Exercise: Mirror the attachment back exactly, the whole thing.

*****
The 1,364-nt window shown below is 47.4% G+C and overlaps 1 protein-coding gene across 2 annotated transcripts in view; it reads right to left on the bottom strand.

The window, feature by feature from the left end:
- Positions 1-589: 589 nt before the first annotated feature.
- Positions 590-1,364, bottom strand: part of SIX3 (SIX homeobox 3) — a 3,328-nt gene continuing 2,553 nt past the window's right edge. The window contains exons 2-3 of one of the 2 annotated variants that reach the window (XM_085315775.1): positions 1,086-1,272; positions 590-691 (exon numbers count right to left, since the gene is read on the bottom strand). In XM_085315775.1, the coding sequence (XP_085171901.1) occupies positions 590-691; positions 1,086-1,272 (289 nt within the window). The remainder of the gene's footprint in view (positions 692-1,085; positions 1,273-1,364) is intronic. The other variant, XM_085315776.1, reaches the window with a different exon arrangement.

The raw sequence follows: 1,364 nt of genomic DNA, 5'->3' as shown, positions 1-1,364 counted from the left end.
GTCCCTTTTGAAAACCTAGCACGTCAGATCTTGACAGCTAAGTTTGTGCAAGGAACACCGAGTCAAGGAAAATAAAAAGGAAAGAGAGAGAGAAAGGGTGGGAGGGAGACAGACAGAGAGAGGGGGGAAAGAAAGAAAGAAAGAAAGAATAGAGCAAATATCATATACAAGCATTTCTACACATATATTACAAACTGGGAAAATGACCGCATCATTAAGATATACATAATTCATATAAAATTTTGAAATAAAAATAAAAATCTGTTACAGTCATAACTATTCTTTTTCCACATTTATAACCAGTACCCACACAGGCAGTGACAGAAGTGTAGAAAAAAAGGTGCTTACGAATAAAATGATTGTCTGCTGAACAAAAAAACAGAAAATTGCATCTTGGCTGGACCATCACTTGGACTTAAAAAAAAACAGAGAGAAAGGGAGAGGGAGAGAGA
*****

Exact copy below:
The 1,364-nt window shown below is 47.4% G+C and overlaps 1 protein-coding gene across 2 annotated transcripts in view; it reads right to left on the bottom strand.

The window, feature by feature from the left end:
- Positions 1-589: 589 nt before the first annotated feature.
- Positions 590-1,364, bottom strand: part of SIX3 (SIX homeobox 3) — a 3,328-nt gene continuing 2,553 nt past the window's right edge. The window contains exons 2-3 of one of the 2 annotated variants that reach the window (XM_085315775.1): positions 1,086-1,272; positions 590-691 (exon numbers count right to left, since the gene is read on the bottom strand). In XM_085315775.1, the coding sequence (XP_085171901.1) occupies positions 590-691; positions 1,086-1,272 (289 nt within the window). The remainder of the gene's footprint in view (positions 692-1,085; positions 1,273-1,364) is intronic. The other variant, XM_085315776.1, reaches the window with a different exon arrangement.

The raw sequence follows: 1,364 nt of genomic DNA, 5'->3' as shown, positions 1-1,364 counted from the left end.
GTCCCTTTTGAAAACCTAGCACGTCAGATCTTGACAGCTAAGTTTGTGCAAGGAACACCGAGTCAAGGAAAATAAAAAGGAAAGAGAGAGAGAAAGGGTGGGAGGGAGACAGACAGAGAGAGGGGGGAAAGAAAGAAAGAAAGAAAGAATAGAGCAAATATCATATACAAGCATTTCTACACATATATTACAAACTGGGAAAATGACCGCATCATTAAGATATACATAATTCATATAAAATTTTGAAATAAAAATAAAAATCTGTTACAGTCATAACTATTCTTTTTCCACATTTATAACCAGTACCCACACAGGCAGTGACAGAAGTGTAGAAAAAAAGGTGCTTACGAATAAAATGATTGTCTGCTGAACAAAAAAACAGAAAATTGCATCTTGGCTGGACCATCACTTGGACTTAAAAAAAAACAGAGAGAAAGGGAGAGGGAGAGAGA